Playwright Caden Cotard loses his family just as he wins a MacArthur Grant, enabling him to put together the production of his dreams. Caden Cotard earns his living as a playwright and director. He has a wife, Adele, and daughter, Olive and is able to make a fair living at his craft. He begins experiencing numerous alarming physical ailments that cause him great anxiety over his own mortality. He suspects that his wife may be having an affair with her female friend, Maria, when he comes home unexpectedly one night and finds the two drunk and stoned acting suspiciously. Adele does leave him soon after, journeying with Maria and Olive to Berlin. Caden is shaken, but his luck turns abruptly when he receives a MacArthur Fellowship grant, a lifelong recurring financial reward given by anonymous donors to artists and creatives to fund their creation of truly great work.
Caden assembles a troupe of actors in a large warehouse to develop his magnum opus, an incredibly detailed portrayal of life in all its complexity. Time passes quickly, and the warehouse becomes a mirror of the outside world, with lookalikes playing the roles of people in Caden's life, including a doppelganger for Caden himself. Cotard's outside life is a shambles. His bizarre disease is slowly turning off vital bodily processes and he fears that Olive is being raised in questionable circumstances, under the influence of Maria. He visits his daughter in dreamlike sequences where she is seen dancing onstage, naked and tattooed. Later he visits her as she dies of cancer in the hospital. As this story line develops, Cotard forms a strange relationship with Hazel, the woman who works his theater's ticket booth. Their relationship never gels into something steady and warm. The aging Hazel buys her first home, a house that appears to be perpetually on fire. This causes her some concern but doesn't prevent her from moving in.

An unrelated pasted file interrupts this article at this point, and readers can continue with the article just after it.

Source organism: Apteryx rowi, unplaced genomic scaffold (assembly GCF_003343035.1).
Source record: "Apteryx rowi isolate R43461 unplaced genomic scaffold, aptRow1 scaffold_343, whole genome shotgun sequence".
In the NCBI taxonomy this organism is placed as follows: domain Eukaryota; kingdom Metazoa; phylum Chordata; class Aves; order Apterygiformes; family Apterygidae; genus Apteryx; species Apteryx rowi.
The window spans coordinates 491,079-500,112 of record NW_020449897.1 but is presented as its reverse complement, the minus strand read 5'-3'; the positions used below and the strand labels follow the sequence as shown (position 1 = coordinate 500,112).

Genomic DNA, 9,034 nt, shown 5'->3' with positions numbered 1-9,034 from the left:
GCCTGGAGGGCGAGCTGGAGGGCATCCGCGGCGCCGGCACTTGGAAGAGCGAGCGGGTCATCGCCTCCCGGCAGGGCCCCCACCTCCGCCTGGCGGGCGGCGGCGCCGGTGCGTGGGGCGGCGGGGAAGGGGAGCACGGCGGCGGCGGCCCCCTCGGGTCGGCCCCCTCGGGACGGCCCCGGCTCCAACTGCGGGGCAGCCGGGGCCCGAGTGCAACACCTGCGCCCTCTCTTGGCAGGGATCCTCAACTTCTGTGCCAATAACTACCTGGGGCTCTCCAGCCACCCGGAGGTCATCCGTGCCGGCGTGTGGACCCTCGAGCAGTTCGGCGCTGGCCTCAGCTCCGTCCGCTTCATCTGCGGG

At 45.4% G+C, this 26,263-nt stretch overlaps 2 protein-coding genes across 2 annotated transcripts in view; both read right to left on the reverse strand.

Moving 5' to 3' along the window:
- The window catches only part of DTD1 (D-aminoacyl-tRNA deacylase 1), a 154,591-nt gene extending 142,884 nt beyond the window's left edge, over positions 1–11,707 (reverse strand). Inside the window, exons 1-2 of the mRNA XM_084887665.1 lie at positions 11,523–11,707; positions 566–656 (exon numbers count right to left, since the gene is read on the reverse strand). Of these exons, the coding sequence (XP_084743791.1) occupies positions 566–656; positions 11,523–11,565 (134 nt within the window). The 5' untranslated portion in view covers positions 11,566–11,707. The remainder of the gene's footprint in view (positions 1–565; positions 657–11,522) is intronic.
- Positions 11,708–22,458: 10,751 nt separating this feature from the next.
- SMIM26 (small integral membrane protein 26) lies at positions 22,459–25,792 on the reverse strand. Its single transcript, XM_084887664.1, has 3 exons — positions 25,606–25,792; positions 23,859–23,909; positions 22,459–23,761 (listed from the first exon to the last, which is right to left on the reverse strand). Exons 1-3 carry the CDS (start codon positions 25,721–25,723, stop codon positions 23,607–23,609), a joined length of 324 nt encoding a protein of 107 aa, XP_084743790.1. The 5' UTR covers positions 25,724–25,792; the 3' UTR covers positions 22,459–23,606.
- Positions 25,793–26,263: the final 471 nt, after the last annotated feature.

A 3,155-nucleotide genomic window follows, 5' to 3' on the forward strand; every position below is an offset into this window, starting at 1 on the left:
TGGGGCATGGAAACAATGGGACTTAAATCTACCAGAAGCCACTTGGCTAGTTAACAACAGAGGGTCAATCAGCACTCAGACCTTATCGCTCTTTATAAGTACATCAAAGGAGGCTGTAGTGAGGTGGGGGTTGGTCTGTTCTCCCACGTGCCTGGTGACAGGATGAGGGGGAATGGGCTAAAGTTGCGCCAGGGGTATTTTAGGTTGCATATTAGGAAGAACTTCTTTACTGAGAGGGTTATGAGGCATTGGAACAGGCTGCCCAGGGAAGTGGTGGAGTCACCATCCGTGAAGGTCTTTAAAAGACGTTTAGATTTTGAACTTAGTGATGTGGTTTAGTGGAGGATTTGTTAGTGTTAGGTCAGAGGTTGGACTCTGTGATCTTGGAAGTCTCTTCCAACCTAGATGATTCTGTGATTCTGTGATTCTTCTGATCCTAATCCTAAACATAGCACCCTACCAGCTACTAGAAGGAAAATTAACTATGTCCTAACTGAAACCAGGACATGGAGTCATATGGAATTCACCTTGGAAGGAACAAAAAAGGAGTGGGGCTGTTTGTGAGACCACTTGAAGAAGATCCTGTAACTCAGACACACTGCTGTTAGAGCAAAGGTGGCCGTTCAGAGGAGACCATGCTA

Caden grows into an old man. His warehouse production has become a universe unto itself with doubles playing the role of actors playing the role of people from his life. He passes off direction duties to a young actress and takes on the role of an old cleaning woman, following directorial instruction through an ear piece he wears. Broken and fading, Caden feels he is finally coming to terms with his life, just as the director speaks her last instruction into his ear, "Die".
Best part of story, including ending:
This movie is very creative visually, structurally, and as a piece of writing. It has a lot of true things to say, but is a major bummer despite being very funny at time. It is enjoyable and difficult at the same time.
Best scene in story:
The warehouse is incredibly surreal and immersive. It's like nothing I've ever seen in a movie before. As it grows it becomes this bizarre dream place.
Opinion about the main character:
Caden is miserable by nature and can't change. This seems to be the premise of the film, that you are who you are and that's it. It's a disturbing thought and Caden is troubling for this reason.